India to export 60 GW of solar modules by 2026

Currently, India possesses manufacturing capacities of 28 gigawatts (GW) for solar modules, 6 GW for solar cells, and 15 GW for wind energy (turbines)

September 15, 2023

This export capacity will be a result of the country’s solar module capacity of reaching 100 GW within the said year

India is also targeting the establishment of a robust solar PV module manufacturing capacity of approximately 100 GW by the year 2026

With the Production-Linked Incentive (PLI) scheme’s support, the country anticipates adding 48 GW of new manufacturing capacity within the next three years

India has attracted approximately US$ 78 billion in investment, including more than US$ 10 billion in foreign direct investment

India is expected to have the capability to export solar modules of 60 GW or even more by 2026, according to Bhupinder Singh Bhalla, the Secretary of New and Renewable Energy. 

This export capacity will result from the country’s solar module capacity reaching 100 GW within the said year, while India’s domestic requirement is estimated to be at 30-40 GW.

Currently, India possesses manufacturing capacities of 28 GW for solar modules, 6 GW for solar cells, and 15 GW for wind energy (turbines). Bhalla highlighted that, with the support of the INR 24,000 crore Production-Linked Incentive (PLI) scheme, the country anticipates adding 48 GW of new manufacturing capacity within the next three years.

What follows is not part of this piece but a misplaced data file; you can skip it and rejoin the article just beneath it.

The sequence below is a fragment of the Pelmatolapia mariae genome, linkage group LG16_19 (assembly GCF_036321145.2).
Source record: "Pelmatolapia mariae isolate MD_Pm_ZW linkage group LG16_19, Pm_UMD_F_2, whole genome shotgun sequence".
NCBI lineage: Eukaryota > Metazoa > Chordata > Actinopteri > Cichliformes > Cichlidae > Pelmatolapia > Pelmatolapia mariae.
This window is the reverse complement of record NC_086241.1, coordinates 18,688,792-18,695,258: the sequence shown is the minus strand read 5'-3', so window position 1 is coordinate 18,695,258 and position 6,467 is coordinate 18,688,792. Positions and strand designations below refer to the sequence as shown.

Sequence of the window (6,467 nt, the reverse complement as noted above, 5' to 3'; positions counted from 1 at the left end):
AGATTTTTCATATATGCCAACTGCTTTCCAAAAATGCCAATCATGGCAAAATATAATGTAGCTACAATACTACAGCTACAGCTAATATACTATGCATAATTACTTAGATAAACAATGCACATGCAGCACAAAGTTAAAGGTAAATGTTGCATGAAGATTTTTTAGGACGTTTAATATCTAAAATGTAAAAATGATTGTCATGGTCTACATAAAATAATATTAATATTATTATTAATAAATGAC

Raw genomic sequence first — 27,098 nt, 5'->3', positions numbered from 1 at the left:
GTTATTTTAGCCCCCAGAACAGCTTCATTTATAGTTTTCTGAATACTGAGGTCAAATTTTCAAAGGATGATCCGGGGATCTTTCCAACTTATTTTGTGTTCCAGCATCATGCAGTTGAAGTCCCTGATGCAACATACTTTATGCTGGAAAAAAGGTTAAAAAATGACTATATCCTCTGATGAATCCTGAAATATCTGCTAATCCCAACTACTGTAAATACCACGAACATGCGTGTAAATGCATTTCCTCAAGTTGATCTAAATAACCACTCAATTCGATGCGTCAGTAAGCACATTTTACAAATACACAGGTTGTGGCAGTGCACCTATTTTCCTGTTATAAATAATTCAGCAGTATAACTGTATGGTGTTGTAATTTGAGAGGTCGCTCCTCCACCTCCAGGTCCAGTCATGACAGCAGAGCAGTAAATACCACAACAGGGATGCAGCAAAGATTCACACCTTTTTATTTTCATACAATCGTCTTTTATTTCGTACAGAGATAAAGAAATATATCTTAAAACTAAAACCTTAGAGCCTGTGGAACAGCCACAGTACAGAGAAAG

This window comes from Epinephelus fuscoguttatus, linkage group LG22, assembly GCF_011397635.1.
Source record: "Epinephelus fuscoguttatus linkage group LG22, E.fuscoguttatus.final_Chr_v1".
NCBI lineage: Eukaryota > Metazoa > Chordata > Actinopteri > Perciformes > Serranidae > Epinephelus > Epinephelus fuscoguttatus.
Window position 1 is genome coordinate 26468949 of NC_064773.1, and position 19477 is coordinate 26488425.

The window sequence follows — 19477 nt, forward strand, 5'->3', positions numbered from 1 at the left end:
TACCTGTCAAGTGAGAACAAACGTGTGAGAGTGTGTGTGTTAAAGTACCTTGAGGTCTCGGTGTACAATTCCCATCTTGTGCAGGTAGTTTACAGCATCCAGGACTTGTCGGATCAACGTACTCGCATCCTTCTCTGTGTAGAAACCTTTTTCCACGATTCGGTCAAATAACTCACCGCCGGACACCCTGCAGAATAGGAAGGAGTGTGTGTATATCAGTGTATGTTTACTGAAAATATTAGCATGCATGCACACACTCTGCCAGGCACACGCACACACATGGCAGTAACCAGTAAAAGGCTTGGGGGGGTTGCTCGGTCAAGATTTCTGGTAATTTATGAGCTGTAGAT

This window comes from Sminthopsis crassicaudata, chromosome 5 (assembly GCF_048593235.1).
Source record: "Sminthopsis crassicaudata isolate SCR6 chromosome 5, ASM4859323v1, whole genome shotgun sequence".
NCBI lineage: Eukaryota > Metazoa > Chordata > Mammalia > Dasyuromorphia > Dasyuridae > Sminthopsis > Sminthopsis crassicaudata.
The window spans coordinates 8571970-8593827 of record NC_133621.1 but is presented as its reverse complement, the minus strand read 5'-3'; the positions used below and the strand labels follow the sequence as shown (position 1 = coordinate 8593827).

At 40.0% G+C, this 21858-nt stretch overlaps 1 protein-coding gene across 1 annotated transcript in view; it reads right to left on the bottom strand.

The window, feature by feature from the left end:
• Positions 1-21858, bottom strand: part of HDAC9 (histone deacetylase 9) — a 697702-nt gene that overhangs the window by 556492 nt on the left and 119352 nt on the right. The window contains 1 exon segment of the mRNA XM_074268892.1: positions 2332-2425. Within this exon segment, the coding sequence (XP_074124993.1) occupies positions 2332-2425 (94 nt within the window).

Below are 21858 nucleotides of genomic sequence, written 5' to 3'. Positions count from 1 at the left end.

India is also targeting establishing a robust solar PV module manufacturing capacity of approximately 100 gigawatts (GW) by the year 2026, with the aspiration of becoming a significant global exporter in the renewable energy sector. 

Bhalla stated this during a clean energy conference jointly organised by the Confederation of Indian Industry (CII) and the Ministry of New and Renewable Energy (MNRE).

It’s worth noting that India’s solar module imports from China have seen a substantial decline, dropping from 9.8 GW in the first half of 2022 to 2.3 GW during the corresponding period in 2023, as reported by the energy think tank Ember. This reduction comes after India imposed a 40% customs duty on solar modules and a 25% duty on solar cells in April 2022 to promote domestic manufacturing. However, Bhalla clarified that the 76% decrease in Chinese imports does not equate to a 76% overall drop in imports.

In a sign that India is on track to become a global leader in the transition to clean energy, Bhalla emphasised that India has attracted approximately US$ 78 billion in investment, including more than US$ 10 billion in foreign direct investment, underscoring global confidence in the country’s vision and capabilities.

India, currently possessing the world’s fourth-largest renewable energy capacity at 178 GW, has set an ambitious target of achieving 500 GW by 2030. The country aims to generate 50% of its total power capacity from non-fossil fuel sources such as solar, wind energy, and green hydrogen.

Source: Financial Express

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